Misconfiguration Results in Two Vertafore Data Breaches

March 24, 2021

There are many sound business reasons for entrusting sensitive data to a third party. Third-party services provide efficiency, expertise, and cost savings that no business can do without. However, evaluating the security of third-party providers is paramount when selecting trustworthy vendors. 

But how do you actually decide that a vendor is trustworthy? We have always advocated that organizations find out which of their vendors create the most risk, but sometimes that isn’t so simple. While that evaluation involves a review of prior data breach incidents, what happens if the vendor has had multiple incidents? How can you put those events into context if the information is opaque or disjointed? Recent events at insurance services provider Vertafore highlight those challenges of putting data loss experience into proper context.

Who is Vertafore?

While Vertafore isn’t exactly a household name, it is a major technology service provider to the insurance industry, offering solutions ranging from agency management software to data exchange services for insurance carriers. It is reportedly the fourth largest tech employer in the Denver area and commanded a $5.35 billion asking price when acquired by Roper Technologies in 2020.

The Vertafore name may ring a bell for followers of data breach reporting. In November 2020, the organization suffered a sizable breach when an employee inadvertently moved several folders into an unsecured external storage service. The data was discovered and was allegedly “accessed without authorization” between March 11, 2020 and August 1, 2020. In total, over 27 million Texas DMV records were exposed (which is practically everyone issued a Texas driver’s license prior to February 2019). The incident compromised:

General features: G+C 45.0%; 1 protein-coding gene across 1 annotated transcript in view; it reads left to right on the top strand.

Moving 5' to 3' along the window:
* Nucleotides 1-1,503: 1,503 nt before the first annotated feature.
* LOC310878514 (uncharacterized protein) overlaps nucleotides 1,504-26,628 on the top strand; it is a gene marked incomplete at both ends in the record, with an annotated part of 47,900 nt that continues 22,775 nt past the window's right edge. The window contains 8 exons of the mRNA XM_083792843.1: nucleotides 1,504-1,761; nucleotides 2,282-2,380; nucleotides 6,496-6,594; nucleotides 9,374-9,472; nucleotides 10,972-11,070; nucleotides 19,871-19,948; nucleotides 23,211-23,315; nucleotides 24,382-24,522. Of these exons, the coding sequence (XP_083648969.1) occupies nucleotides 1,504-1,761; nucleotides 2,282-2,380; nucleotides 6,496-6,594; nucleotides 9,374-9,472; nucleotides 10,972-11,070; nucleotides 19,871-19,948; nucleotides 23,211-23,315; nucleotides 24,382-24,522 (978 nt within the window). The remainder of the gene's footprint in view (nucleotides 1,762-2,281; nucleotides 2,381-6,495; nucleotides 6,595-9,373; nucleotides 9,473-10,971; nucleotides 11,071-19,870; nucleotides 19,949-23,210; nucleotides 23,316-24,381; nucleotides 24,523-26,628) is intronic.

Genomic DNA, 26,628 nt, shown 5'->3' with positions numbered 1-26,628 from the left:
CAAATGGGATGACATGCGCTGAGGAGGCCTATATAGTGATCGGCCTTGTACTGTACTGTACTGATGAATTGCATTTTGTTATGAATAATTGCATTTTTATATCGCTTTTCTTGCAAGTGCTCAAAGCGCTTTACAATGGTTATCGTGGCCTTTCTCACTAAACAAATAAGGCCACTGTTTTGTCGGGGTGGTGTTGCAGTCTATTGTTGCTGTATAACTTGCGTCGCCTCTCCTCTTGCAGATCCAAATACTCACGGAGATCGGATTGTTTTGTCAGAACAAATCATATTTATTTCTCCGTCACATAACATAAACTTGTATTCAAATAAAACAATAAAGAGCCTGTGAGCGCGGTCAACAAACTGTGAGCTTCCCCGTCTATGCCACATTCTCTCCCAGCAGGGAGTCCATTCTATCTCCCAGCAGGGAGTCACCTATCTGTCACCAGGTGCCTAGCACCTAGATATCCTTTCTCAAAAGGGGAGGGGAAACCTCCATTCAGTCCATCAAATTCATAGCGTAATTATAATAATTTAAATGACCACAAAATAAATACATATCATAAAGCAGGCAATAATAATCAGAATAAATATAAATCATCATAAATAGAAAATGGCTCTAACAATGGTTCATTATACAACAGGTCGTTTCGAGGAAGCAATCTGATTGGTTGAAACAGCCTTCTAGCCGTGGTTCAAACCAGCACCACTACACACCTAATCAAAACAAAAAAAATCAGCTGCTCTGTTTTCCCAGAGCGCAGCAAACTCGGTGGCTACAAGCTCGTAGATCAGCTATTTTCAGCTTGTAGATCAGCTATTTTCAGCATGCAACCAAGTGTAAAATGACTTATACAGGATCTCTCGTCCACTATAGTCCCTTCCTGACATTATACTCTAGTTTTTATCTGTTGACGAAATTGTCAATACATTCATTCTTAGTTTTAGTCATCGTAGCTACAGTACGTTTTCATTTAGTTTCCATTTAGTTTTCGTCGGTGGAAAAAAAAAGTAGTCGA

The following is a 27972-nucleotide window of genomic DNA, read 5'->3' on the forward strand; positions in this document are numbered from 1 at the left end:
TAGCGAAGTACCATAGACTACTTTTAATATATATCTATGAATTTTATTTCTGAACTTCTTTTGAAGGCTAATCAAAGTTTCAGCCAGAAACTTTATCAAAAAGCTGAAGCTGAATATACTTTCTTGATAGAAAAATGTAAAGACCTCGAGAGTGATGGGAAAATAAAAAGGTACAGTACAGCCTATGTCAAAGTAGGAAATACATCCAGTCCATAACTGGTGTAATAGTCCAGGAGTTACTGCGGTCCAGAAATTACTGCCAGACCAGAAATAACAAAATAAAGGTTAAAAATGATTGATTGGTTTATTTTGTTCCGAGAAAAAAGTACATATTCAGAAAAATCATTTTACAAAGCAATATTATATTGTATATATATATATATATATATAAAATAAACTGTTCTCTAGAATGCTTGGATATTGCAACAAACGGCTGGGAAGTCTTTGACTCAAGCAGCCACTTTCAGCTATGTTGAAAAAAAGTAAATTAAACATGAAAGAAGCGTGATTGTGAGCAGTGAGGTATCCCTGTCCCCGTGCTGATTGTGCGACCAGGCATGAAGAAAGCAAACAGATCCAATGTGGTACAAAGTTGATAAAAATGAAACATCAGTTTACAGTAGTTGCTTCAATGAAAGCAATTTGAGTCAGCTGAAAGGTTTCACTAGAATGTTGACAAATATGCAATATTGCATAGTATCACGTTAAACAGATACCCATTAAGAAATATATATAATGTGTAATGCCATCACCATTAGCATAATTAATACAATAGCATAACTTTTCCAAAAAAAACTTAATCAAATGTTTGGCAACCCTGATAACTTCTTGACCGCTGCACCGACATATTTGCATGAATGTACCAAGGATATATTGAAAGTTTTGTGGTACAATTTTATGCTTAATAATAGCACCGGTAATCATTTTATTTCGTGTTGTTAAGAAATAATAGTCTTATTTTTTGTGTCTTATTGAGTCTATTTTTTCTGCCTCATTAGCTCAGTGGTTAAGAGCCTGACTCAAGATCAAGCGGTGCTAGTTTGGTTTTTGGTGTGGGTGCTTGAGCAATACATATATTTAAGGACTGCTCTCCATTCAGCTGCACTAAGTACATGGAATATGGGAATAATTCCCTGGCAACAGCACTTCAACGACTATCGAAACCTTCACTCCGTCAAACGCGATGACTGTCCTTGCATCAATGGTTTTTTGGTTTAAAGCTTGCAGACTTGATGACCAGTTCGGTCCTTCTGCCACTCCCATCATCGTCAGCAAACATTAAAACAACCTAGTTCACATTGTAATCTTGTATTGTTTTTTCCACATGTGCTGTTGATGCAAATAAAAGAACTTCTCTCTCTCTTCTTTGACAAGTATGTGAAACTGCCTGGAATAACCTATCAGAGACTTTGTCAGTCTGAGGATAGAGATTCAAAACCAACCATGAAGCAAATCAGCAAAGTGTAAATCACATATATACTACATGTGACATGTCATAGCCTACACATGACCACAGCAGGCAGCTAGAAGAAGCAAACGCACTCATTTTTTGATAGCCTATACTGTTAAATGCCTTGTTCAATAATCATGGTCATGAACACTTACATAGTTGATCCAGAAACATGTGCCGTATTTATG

• Names
  • Addresses
  • Dates of birth
  • Driver’s license numbers
  • Vehicle registration histories

Vertafore was quick to state that no Social Security numbers of financial account information was exposed.

In many respects this 2020 incident is very similar to the approximately 250 other data-exposing misconfigurations reported during that year. However it is what comes next, in July 2021, that makes Vertafore’s breach experience so confounding.

The QQCatalyst agency management system

QQCatalyst is a cloud based insurance agency management platform first created by QQSolutions in early 2013 and acquired by Vertafore in mid-2015. QQCatalyst, now maintained by Vertafore, is used by agencies to host insurance documents, quickly communicate with customers via a text message based system, and automate customer onboarding and marketing processes.

The QQCatalyst breach

On November 30, 2020, twenty days after disclosing the Texas DMV data compromise, Vertafore discovered a misconfiguration in QQCatalyst that allowed unauthorized access to reports and forms generated by the software while leaving other files uploaded to QQCatalyst accessible to the public. Vertafore could not determine if these publicly available files were accessed, files which potentially included insurance applications, quotes, policies, or any other forms uploaded under the Contact and Policies Files tab.

Vertafore has disclosed that the following data was exposed to misuse or unauthorized access due to the configuration error:

  • Names
  • Addresses
  • Dates of birth
  • Driver’s license numbers
  • Social Security numbers
  • Credit or debit card numbers
  • Financial account information